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Tackling Heat Tolerance

The development of a hair shedding EPD could become an economic driver for selecting Angus cattle more tolerant to heat and fescue.

It’s no secret cattle perform better in colder climates, but a new expected progeny difference (EPD) developed by Angus Genetics Inc., (AGI) is expected to be a game-changer for Angus breeders in regions with warm climates and abundant fescue.

“The hair shed EPD will be important for breeders selecting on animals more tolerant to heat and fescue,” says Kelli Retallick, director of genetic and genomic programs at AGI. “Developing hair shedding scores has allowed breeders to focus on adapting animals to their environment.”

Breeders will be able to select for cattle that have a more viable hair coat for regions with extreme climates, such as the Southeast, as the EPD correlates to beef cattle thermoregulation.

“Hair shedding is going to be important not only for the breeders who have cattle in those southeast regions, but for the folks who buy those cattle,” Retallick says.

Esther McCabe, director of performance programs at AGI, says the hair shedding EPD is developed much like claw set and foot angle EPDs were.

“Producers collect and report scores,” McCabe says. “Those scores are put into performance programs, and then are calculated into an EPD. Those visual scores range from one to five.”

When appraising hair shed scores, a score of 5 correlates to full winter coat retention; whereas a 1 correlates to being completely slicked off. Thus, the scores are as follows: 5, 0% shed out; 4, 25% shed, lost winter coat on head and neck; 3, 50% shed, has also lost hair along topline and brisket; 2, 75% shed, hair remains on flank and belly; 1, 100% slicked out. Breeders are advised to collect scores between mid-

April and mid-June.

In terms of shedding out, the correlation between scores and ages can be related to a U shape. Young cattle tend to receive higher scores, middle-aged and mature cattle receive low scores, and old females (10-12 years of age) receive higher scores. When collecting hair shedding scores, AGI primarily receives scores for middle-aged females. Yearling cattle are the youngest age scores can be collected.

Hair, heat stress and return on investment

According to an article about genetic selection evolution , economic losses in 2003 due to heat stress in cattle totaled more than $360 million. In 2020 this number would equate to an estimated $518 million after an adjustment for inflation.

McCabe says hair shedding is a moderately heritable trait that can continue to improve through genetics and EPD selection. She also says to maintain homeostasis (normal levels), the body of any mammalian species will redirect energy expenditure to do so.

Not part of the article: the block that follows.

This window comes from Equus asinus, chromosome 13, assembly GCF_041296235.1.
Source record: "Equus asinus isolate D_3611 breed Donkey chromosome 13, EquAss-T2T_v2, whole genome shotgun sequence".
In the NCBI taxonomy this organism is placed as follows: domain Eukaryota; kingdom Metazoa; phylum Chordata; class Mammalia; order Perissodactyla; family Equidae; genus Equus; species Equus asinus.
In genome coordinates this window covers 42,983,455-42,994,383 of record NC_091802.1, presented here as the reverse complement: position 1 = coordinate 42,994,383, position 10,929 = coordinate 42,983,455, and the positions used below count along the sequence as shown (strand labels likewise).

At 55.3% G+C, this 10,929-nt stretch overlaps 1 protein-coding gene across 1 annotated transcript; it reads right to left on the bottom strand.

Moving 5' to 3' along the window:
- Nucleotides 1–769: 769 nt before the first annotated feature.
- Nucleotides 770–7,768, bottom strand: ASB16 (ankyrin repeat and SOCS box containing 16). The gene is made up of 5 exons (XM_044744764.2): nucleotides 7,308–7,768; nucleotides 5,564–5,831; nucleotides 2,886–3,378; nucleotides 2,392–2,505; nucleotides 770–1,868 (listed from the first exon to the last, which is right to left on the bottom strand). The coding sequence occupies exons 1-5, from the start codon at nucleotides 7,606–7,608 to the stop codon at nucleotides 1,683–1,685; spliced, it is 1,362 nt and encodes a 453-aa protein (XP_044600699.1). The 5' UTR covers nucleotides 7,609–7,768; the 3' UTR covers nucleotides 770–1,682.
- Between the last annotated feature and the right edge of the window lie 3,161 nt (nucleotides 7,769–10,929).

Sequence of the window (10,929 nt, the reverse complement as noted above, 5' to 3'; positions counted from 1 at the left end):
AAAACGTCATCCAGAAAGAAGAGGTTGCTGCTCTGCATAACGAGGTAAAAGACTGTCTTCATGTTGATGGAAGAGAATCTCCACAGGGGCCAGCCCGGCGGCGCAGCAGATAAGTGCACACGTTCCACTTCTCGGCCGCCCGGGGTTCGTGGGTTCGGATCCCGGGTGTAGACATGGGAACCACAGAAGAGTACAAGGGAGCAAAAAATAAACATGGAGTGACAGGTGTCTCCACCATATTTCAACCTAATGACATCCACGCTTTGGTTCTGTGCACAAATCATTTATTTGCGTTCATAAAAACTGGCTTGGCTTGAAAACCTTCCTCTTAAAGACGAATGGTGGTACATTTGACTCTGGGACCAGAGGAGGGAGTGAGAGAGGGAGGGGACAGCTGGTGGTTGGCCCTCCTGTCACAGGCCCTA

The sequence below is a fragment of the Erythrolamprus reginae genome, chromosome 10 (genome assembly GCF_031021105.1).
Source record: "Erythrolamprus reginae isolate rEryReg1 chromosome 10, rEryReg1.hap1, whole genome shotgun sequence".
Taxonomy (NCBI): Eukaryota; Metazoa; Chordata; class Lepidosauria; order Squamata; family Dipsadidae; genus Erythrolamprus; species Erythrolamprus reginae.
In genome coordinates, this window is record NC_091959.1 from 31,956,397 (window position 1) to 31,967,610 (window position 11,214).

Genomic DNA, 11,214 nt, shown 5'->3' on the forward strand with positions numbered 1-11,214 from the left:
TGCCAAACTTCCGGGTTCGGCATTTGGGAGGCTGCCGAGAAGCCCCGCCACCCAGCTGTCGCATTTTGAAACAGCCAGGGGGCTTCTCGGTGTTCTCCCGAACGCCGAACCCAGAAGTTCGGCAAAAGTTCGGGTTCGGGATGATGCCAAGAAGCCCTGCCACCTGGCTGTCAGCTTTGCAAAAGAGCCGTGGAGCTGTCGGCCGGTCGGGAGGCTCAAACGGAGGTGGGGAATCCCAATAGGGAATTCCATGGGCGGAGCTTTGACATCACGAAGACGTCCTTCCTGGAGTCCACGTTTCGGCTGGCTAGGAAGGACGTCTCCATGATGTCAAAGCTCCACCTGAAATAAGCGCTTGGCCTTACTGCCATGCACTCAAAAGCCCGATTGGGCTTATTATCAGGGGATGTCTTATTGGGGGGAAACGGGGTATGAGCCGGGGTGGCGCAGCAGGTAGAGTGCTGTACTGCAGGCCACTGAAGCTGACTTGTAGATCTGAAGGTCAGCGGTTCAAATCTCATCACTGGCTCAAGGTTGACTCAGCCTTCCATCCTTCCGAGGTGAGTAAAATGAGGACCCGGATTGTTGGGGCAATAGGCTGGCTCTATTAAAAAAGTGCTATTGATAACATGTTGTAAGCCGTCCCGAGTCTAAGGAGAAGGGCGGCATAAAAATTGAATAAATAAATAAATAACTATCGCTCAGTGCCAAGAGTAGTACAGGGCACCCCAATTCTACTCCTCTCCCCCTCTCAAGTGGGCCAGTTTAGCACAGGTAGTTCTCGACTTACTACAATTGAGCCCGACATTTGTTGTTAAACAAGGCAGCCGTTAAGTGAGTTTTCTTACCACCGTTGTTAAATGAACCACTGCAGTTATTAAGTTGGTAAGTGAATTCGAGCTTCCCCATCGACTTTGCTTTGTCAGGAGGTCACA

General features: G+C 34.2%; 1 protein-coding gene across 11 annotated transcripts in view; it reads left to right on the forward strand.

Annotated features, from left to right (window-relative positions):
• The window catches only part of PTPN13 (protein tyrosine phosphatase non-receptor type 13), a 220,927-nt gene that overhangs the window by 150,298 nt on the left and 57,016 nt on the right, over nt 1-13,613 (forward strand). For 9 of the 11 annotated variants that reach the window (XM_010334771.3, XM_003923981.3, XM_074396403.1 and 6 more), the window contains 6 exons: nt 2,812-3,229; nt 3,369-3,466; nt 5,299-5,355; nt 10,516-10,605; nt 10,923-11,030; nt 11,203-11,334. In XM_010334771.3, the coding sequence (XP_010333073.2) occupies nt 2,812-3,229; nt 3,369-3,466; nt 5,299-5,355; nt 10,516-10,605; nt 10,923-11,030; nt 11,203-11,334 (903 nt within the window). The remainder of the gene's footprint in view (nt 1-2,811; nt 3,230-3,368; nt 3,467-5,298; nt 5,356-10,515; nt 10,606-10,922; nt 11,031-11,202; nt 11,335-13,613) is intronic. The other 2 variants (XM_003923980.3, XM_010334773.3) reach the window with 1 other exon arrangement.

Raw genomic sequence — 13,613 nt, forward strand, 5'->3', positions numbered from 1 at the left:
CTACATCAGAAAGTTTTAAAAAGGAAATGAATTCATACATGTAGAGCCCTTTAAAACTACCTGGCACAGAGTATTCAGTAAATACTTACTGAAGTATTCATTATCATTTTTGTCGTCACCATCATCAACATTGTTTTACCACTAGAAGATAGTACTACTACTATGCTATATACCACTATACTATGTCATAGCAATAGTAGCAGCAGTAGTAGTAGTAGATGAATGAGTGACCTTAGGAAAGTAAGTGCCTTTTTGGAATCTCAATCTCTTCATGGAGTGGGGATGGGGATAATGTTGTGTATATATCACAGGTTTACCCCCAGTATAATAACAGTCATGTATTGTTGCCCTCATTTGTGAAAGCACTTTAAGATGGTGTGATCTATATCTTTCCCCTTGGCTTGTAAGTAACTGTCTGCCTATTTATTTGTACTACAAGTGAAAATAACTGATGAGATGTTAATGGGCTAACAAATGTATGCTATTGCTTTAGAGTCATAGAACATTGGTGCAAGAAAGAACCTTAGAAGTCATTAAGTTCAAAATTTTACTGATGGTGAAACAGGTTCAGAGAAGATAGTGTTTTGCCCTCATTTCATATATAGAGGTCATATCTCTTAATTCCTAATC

“When cattle are heat-stressed, their energy expenditure while trying to cool off results in blood flow going to the skin, attempting to dissipate heat,” McCabe says. “By doing so, the energy required for these tasks is not capitalizing on normal bodily functions.”

Heat stress can result in reproductive losses such as open cows, females that aren’t cycling and slipping calves. Reduction of feed intake, decreased milk production, lack of growth and even death are also consequences of heat stress.

The hot topic

“There’s a relationship between the cattle that shed off earlier and have a tolerance to hot fescue,” Retallick says.

For breeders in the Southeast, two of the most prevalent stressors to beef cattle are heat stress and fescue toxicosis caused by grazing tall fescue infested with endophytic fungus (fungus that grows on the plant), commonly referred to as hot fungus. Hair shedding, or the rate at which beef cow sheds her winter coat, is a good indication of adaptation to heat and tolerance to fescue toxicosis. Retallick says fescue toxicosis occurs when cattle consume this endophyte-infested grass, also known as hot fescue, in a certain growing stage.

Though fescue toxicosis can be detrimental for some herds, ridding the land of the plant is not a viable option. It is expensive to clear out native grasses and implement another forage option. Additionally, fescue is a hardy grass that is very drought resistant.

“Working with the environment rather than against it has been a goal for breeders in those regions for a long time,” Retallick says. “It is more about tolerance of animals to heat and native grasses.”

From a bottom-line standpoint, McCabe says breeders should target who their customers are and what they need when developing mating schemes. The location and environment of those firms can ultimately dictate how animals will partition their energy once relocated.

Retallick says, “If people want to find cattle from different parts of the country, having something like a hair shed EPD will help buyers bring in cattle with less risk. It’ll be a good indicator for how those genetics will perform and adapt in an environment.”

She adds the development of a hair shed EPD prevents a narrowed gene pool and can serve as an appealing international marketing opportunity with breeders from equatorial, subtropical regions.

“If we want Angus cattle to become the solution for regions such as Brazil and temperate subtropical environments, the basin that holds the highest quantity of cattle in the world, we need to develop tools to allow us to select animals for those environments,” Retallick says.

The hair shed research EPD will be updated on Aug. 6, 2021. Any scores collected need to be submitted to the Association by Friday, July 30, 2021, to be included in the updated research EPD. For more information, call 816-383-5100 or email

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